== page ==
The following question was recently posted to a forum in which I participate. I’ve removed identifying information connected to the scholar who posted the question, his work, and the forum in question. I’m posting the question (the she’elah) so that I can get to my ‘teshuvah’:
We know that…Rabbi…invented a method of teaching young talmidei hakhamim how to compose a teshuva, and that this method was brought to Israel and is taught in Yeshivat…. But writing of responsa has been going on for over a millennium. Obviously, hundreds of scholars throughout the diaspora over the generations somehow acquired the skill of composing teshuvot. How did they acquire it? Mainly by trial-and-error? Or was this skill taught – and if so, how was this done, in various places and times over the centuries?
And here’s my answer:
Interesting question that gets to the heart of responsa as a literary genre. Responsa are generally written from one rabbi to another, or at least among people who were learned enough to assess the persuasiveness of the responsum and who already had a sense of the stature of the rabbi to whom they sent their query. Thus, a central feature of the genre, at least in its modern iterations, is that its goals are to persuade through argumentation and to convey or reinforce the expertise and thus the authority of the writer. If the skill of responsa-writing could be duplicated so that it would be impossible, from the product itself, to tell the experts from sub-experts, it would only be a matter of time before the true virtuosos find a new way to express their expertise. This would mitigate against the success of any attempt to standardize the training of responsa-writers, though there are certainly salient features of the genre (e.g., the deployment of honorifics to the respondent, self-deprecation, complaint of preoccupation with other matters, etc.) that can perhaps be taught.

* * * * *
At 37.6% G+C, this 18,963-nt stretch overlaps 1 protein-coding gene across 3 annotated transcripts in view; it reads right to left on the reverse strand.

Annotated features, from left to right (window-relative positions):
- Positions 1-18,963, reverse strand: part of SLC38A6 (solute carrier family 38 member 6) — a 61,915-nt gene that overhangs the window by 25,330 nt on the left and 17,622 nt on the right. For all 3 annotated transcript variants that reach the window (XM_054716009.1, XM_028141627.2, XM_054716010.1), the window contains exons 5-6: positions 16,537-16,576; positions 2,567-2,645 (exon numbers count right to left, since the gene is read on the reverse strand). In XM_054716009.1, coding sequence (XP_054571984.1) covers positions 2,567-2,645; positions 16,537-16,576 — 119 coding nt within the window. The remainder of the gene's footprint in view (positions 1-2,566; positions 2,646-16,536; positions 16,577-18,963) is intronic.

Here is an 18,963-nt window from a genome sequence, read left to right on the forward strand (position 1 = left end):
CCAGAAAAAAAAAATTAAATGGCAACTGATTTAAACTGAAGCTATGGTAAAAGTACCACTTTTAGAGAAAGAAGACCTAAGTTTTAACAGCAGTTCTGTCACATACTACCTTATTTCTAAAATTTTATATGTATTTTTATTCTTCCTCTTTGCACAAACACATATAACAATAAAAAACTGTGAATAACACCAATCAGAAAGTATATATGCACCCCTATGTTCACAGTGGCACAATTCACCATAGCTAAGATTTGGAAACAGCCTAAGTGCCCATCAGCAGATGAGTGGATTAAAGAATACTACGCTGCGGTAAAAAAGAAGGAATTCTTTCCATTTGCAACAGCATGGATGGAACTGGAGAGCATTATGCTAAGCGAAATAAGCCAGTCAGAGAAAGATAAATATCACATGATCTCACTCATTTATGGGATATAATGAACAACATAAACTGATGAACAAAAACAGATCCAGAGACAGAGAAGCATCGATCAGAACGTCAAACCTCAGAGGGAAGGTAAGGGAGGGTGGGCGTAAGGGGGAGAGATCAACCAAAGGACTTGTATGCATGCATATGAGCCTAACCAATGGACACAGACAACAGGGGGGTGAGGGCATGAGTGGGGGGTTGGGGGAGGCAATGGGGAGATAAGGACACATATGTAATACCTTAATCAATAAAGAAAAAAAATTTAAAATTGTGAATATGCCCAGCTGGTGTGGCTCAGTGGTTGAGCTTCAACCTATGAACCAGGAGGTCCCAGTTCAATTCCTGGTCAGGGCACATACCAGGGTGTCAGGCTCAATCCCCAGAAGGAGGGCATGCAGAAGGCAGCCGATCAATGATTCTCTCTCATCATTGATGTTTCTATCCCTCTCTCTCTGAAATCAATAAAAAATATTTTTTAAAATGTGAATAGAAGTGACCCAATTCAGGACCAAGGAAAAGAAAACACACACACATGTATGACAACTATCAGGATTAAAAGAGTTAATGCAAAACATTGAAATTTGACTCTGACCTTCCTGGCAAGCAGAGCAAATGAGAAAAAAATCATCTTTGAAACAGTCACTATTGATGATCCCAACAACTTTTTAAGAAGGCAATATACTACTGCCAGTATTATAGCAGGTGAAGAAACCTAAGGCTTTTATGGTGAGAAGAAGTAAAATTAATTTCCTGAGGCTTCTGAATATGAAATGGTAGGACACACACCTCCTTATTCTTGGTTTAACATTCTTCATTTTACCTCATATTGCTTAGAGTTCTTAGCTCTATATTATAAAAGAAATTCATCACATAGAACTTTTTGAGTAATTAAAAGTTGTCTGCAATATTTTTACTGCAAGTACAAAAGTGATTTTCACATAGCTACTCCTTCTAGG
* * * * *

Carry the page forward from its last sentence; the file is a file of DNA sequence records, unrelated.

A related question concerns the reception of responsa. Does the skill acquired in a program such as the one described translate into trust on the part of the audience? Of what value (other than forgery and parody) is the skill of responsa-writing when no one is asking?
Ultimately, I believe that the skill was developed through “shimush” – the apprenticing of young scholars under elder scholars. We know that the Geonim had others draft their responsa. Mordechai Akiva Friedman has shown from Genizah documents that secretaries often developed the shorthand of scholars and judges into full responsa, and Tamara Morsel-Eisenberg has written on how responsa and responsa-writing were used within circles of students in early modern Poland.
I would add an important exception to the above: the women who respond to questions for the Nishmat website. They are indeed trained not only in the relevant material, but are taught how to formulate answers with a specific manner and tone. It is worthwhile to look at their site (or at the collection of their responsa that have been published in Hebrew and English).